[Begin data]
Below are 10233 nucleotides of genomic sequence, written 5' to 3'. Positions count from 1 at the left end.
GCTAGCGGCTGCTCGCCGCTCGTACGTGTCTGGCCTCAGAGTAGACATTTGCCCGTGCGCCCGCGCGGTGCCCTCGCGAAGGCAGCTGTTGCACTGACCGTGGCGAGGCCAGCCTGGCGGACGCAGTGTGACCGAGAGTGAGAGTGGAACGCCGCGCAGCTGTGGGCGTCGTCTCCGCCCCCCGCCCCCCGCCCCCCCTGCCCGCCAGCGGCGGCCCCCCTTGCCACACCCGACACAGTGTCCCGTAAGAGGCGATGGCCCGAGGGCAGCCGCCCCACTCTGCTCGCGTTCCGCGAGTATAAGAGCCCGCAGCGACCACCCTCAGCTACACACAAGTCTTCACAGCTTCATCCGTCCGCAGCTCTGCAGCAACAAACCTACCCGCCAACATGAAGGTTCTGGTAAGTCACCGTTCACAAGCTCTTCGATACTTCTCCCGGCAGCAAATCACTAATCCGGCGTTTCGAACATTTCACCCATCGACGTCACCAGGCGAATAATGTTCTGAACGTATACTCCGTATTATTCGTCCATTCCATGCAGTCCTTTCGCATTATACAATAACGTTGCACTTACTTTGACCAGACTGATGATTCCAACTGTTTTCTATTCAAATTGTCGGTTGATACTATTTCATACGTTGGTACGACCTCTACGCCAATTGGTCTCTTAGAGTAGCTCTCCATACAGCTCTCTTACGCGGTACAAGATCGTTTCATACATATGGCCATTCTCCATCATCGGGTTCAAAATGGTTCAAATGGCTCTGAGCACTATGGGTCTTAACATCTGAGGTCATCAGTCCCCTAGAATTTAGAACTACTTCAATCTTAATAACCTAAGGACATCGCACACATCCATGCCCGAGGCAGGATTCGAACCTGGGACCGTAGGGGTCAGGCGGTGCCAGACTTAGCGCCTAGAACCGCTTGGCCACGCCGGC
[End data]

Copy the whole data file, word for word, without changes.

Below are 10233 nucleotides of genomic sequence, written 5' to 3'. Positions count from 1 at the left end.
GCTAGCGGCTGCTCGCCGCTCGTACGTGTCTGGCCTCAGAGTAGACATTTGCCCGTGCGCCCGCGCGGTGCCCTCGCGAAGGCAGCTGTTGCACTGACCGTGGCGAGGCCAGCCTGGCGGACGCAGTGTGACCGAGAGTGAGAGTGGAACGCCGCGCAGCTGTGGGCGTCGTCTCCGCCCCCCGCCCCCCGCCCCCCCTGCCCGCCAGCGGCGGCCCCCCTTGCCACACCCGACACAGTGTCCCGTAAGAGGCGATGGCCCGAGGGCAGCCGCCCCACTCTGCTCGCGTTCCGCGAGTATAAGAGCCCGCAGCGACCACCCTCAGCTACACACAAGTCTTCACAGCTTCATCCGTCCGCAGCTCTGCAGCAACAAACCTACCCGCCAACATGAAGGTTCTGGTAAGTCACCGTTCACAAGCTCTTCGATACTTCTCCCGGCAGCAAATCACTAATCCGGCGTTTCGAACATTTCACCCATCGACGTCACCAGGCGAATAATGTTCTGAACGTATACTCCGTATTATTCGTCCATTCCATGCAGTCCTTTCGCATTATACAATAACGTTGCACTTACTTTGACCAGACTGATGATTCCAACTGTTTTCTATTCAAATTGTCGGTTGATACTATTTCATACGTTGGTACGACCTCTACGCCAATTGGTCTCTTAGAGTAGCTCTCCATACAGCTCTCTTACGCGGTACAAGATCGTTTCATACATATGGCCATTCTCCATCATCGGGTTCAAAATGGTTCAAATGGCTCTGAGCACTATGGGTCTTAACATCTGAGGTCATCAGTCCCCTAGAATTTAGAACTACTTCAATCTTAATAACCTAAGGACATCGCACACATCCATGCCCGAGGCAGGATTCGAACCTGGGACCGTAGGGGTCAGGCGGTGCCAGACTTAGCGCCTAGAACCGCTTGGCCACGCCGGC